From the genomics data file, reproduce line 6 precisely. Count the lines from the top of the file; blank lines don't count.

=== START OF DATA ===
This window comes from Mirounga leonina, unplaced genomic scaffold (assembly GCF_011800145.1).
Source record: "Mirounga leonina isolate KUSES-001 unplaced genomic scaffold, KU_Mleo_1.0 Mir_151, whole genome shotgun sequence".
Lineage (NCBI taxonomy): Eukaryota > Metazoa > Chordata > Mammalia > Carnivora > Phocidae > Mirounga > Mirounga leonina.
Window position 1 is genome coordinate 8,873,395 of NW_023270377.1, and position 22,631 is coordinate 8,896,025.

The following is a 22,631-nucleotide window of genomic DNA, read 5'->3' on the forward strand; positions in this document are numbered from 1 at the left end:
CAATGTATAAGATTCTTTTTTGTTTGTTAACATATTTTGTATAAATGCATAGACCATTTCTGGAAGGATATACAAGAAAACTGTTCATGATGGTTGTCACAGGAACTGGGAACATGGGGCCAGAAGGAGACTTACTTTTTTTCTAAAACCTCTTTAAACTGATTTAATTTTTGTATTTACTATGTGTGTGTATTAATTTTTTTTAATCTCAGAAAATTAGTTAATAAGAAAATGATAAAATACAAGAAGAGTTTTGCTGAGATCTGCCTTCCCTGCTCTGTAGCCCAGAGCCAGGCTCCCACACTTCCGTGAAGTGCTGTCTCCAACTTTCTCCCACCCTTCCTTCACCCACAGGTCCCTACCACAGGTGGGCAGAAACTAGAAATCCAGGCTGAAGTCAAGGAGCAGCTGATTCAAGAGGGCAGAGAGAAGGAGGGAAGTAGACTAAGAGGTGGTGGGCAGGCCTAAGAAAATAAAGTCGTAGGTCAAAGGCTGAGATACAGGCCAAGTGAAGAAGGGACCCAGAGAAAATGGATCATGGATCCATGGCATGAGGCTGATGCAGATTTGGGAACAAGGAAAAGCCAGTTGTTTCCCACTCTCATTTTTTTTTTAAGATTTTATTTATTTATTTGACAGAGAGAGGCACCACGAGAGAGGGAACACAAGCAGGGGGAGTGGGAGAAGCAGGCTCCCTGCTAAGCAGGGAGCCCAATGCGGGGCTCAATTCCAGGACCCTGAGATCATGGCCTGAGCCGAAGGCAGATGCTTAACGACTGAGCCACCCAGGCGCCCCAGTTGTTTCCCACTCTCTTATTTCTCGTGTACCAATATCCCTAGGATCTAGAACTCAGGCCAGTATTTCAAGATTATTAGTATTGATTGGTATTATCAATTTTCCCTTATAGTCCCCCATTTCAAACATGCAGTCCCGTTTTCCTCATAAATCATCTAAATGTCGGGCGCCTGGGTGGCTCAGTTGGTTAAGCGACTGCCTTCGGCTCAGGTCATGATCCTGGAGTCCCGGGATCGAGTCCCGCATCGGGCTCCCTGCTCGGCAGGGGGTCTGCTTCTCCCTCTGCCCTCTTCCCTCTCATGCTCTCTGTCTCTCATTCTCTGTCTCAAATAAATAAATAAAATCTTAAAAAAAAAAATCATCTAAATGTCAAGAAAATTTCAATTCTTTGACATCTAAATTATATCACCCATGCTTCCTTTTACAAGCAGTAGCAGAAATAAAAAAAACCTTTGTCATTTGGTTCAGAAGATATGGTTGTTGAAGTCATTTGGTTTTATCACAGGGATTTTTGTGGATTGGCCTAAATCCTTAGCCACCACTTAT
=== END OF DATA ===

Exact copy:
CAATGTATAAGATTCTTTTTTGTTTGTTAACATATTTTGTATAAATGCATAGACCATTTCTGGAAGGATATACAAGAAAACTGTTCATGATGGTTGTCACAGGAACTGGGAACATGGGGCCAGAAGGAGACTTACTTTTTTTCTAAAACCTCTTTAAACTGATTTAATTTTTGTATTTACTATGTGTGTGTATTAATTTTTTTTAATCTCAGAAAATTAGTTAATAAGAAAATGATAAAATACAAGAAGAGTTTTGCTGAGATCTGCCTTCCCTGCTCTGTAGCCCAGAGCCAGGCTCCCACACTTCCGTGAAGTGCTGTCTCCAACTTTCTCCCACCCTTCCTTCACCCACAGGTCCCTACCACAGGTGGGCAGAAACTAGAAATCCAGGCTGAAGTCAAGGAGCAGCTGATTCAAGAGGGCAGAGAGAAGGAGGGAAGTAGACTAAGAGGTGGTGGGCAGGCCTAAGAAAATAAAGTCGTAGGTCAAAGGCTGAGATACAGGCCAAGTGAAGAAGGGACCCAGAGAAAATGGATCATGGATCCATGGCATGAGGCTGATGCAGATTTGGGAACAAGGAAAAGCCAGTTGTTTCCCACTCTCATTTTTTTTTTAAGATTTTATTTATTTATTTGACAGAGAGAGGCACCACGAGAGAGGGAACACAAGCAGGGGGAGTGGGAGAAGCAGGCTCCCTGCTAAGCAGGGAGCCCAATGCGGGGCTCAATTCCAGGACCCTGAGATCATGGCCTGAGCCGAAGGCAGATGCTTAACGACTGAGCCACCCAGGCGCCCCAGTTGTTTCCCACTCTCTTATTTCTCGTGTACCAATATCCCTAGGATCTAGAACTCAGGCCAGTATTTCAAGATTATTAGTATTGATTGGTATTATCAATTTTCCCTTATAGTCCCCCATTTCAAACATGCAGTCCCGTTTTCCTCATAAATCATCTAAATGTCGGGCGCCTGGGTGGCTCAGTTGGTTAAGCGACTGCCTTCGGCTCAGGTCATGATCCTGGAGTCCCGGGATCGAGTCCCGCATCGGGCTCCCTGCTCGGCAGGGGGTCTGCTTCTCCCTCTGCCCTCTTCCCTCTCATGCTCTCTGTCTCTCATTCTCTGTCTCAAATAAATAAATAAAATCTTAAAAAAAAAAATCATCTAAATGTCAAGAAAATTTCAATTCTTTGACATCTAAATTATATCACCCATGCTTCCTTTTACAAGCAGTAGCAGAAATAAAAAAAACCTTTGTCATTTGGTTCAGAAGATATGGTTGTTGAAGTCATTTGGTTTTATCACAGGGATTTTTGTGGATTGGCCTAAATCCTTAGCCACCACTTAT